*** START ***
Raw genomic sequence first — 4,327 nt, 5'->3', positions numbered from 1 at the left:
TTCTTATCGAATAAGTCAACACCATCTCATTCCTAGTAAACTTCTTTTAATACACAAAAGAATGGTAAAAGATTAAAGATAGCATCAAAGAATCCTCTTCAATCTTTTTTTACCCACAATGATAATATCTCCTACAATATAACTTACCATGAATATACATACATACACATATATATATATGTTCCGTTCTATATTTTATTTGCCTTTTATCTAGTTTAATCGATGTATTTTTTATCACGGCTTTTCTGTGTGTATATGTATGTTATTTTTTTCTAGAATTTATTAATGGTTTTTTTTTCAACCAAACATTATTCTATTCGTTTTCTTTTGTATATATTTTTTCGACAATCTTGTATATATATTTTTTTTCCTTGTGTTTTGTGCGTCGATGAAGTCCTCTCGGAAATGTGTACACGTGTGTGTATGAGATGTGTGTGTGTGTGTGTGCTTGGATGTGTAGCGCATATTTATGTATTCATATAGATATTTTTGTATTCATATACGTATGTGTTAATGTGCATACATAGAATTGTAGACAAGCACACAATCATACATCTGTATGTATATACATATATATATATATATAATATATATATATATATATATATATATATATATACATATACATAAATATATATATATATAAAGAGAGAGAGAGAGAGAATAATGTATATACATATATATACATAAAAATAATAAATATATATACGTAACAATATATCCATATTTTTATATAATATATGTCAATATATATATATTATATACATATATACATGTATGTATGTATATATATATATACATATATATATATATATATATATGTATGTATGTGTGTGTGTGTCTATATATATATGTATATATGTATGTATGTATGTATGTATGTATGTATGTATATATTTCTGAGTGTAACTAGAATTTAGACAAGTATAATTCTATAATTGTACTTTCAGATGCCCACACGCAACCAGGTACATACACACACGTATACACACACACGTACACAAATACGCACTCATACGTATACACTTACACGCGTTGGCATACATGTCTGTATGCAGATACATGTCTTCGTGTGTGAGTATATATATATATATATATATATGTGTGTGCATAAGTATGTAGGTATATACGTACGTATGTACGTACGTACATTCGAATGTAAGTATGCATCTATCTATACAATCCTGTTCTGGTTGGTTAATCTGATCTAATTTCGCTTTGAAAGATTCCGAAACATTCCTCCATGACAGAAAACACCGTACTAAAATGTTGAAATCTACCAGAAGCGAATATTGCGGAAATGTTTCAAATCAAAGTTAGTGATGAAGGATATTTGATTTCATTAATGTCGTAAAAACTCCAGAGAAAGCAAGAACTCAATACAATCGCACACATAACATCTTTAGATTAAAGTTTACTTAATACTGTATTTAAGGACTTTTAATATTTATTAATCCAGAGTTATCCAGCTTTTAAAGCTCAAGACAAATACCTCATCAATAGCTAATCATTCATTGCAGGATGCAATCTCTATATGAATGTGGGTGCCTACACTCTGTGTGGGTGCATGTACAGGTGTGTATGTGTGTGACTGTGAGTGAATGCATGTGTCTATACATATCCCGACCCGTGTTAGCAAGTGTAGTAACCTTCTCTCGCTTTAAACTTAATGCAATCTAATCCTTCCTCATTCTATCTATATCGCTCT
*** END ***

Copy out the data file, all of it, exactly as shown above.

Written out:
Raw genomic sequence first — 4,327 nt, 5'->3', positions numbered from 1 at the left:
TTCTTATCGAATAAGTCAACACCATCTCATTCCTAGTAAACTTCTTTTAATACACAAAAGAATGGTAAAAGATTAAAGATAGCATCAAAGAATCCTCTTCAATCTTTTTTTACCCACAATGATAATATCTCCTACAATATAACTTACCATGAATATACATACATACACATATATATATATGTTCCGTTCTATATTTTATTTGCCTTTTATCTAGTTTAATCGATGTATTTTTTATCACGGCTTTTCTGTGTGTATATGTATGTTATTTTTTTCTAGAATTTATTAATGGTTTTTTTTTCAACCAAACATTATTCTATTCGTTTTCTTTTGTATATATTTTTTCGACAATCTTGTATATATATTTTTTTTCCTTGTGTTTTGTGCGTCGATGAAGTCCTCTCGGAAATGTGTACACGTGTGTGTATGAGATGTGTGTGTGTGTGTGTGCTTGGATGTGTAGCGCATATTTATGTATTCATATAGATATTTTTGTATTCATATACGTATGTGTTAATGTGCATACATAGAATTGTAGACAAGCACACAATCATACATCTGTATGTATATACATATATATATATATATAATATATATATATATATATATATATATATATATACATATACATAAATATATATATATATAAAGAGAGAGAGAGAGAGAATAATGTATATACATATATATACATAAAAATAATAAATATATATACGTAACAATATATCCATATTTTTATATAATATATGTCAATATATATATATTATATACATATATACATGTATGTATGTATATATATATATACATATATATATATATATATATATGTATGTATGTGTGTGTGTGTCTATATATATATGTATATATGTATGTATGTATGTATGTATGTATGTATGTATATATTTCTGAGTGTAACTAGAATTTAGACAAGTATAATTCTATAATTGTACTTTCAGATGCCCACACGCAACCAGGTACATACACACACGTATACACACACACGTACACAAATACGCACTCATACGTATACACTTACACGCGTTGGCATACATGTCTGTATGCAGATACATGTCTTCGTGTGTGAGTATATATATATATATATATATATGTGTGTGCATAAGTATGTAGGTATATACGTACGTATGTACGTACGTACATTCGAATGTAAGTATGCATCTATCTATACAATCCTGTTCTGGTTGGTTAATCTGATCTAATTTCGCTTTGAAAGATTCCGAAACATTCCTCCATGACAGAAAACACCGTACTAAAATGTTGAAATCTACCAGAAGCGAATATTGCGGAAATGTTTCAAATCAAAGTTAGTGATGAAGGATATTTGATTTCATTAATGTCGTAAAAACTCCAGAGAAAGCAAGAACTCAATACAATCGCACACATAACATCTTTAGATTAAAGTTTACTTAATACTGTATTTAAGGACTTTTAATATTTATTAATCCAGAGTTATCCAGCTTTTAAAGCTCAAGACAAATACCTCATCAATAGCTAATCATTCATTGCAGGATGCAATCTCTATATGAATGTGGGTGCCTACACTCTGTGTGGGTGCATGTACAGGTGTGTATGTGTGTGACTGTGAGTGAATGCATGTGTCTATACATATCCCGACCCGTGTTAGCAAGTGTAGTAACCTTCTCTCGCTTTAAACTTAATGCAATCTAATCCTTCCTCATTCTATCTATATCGCTCT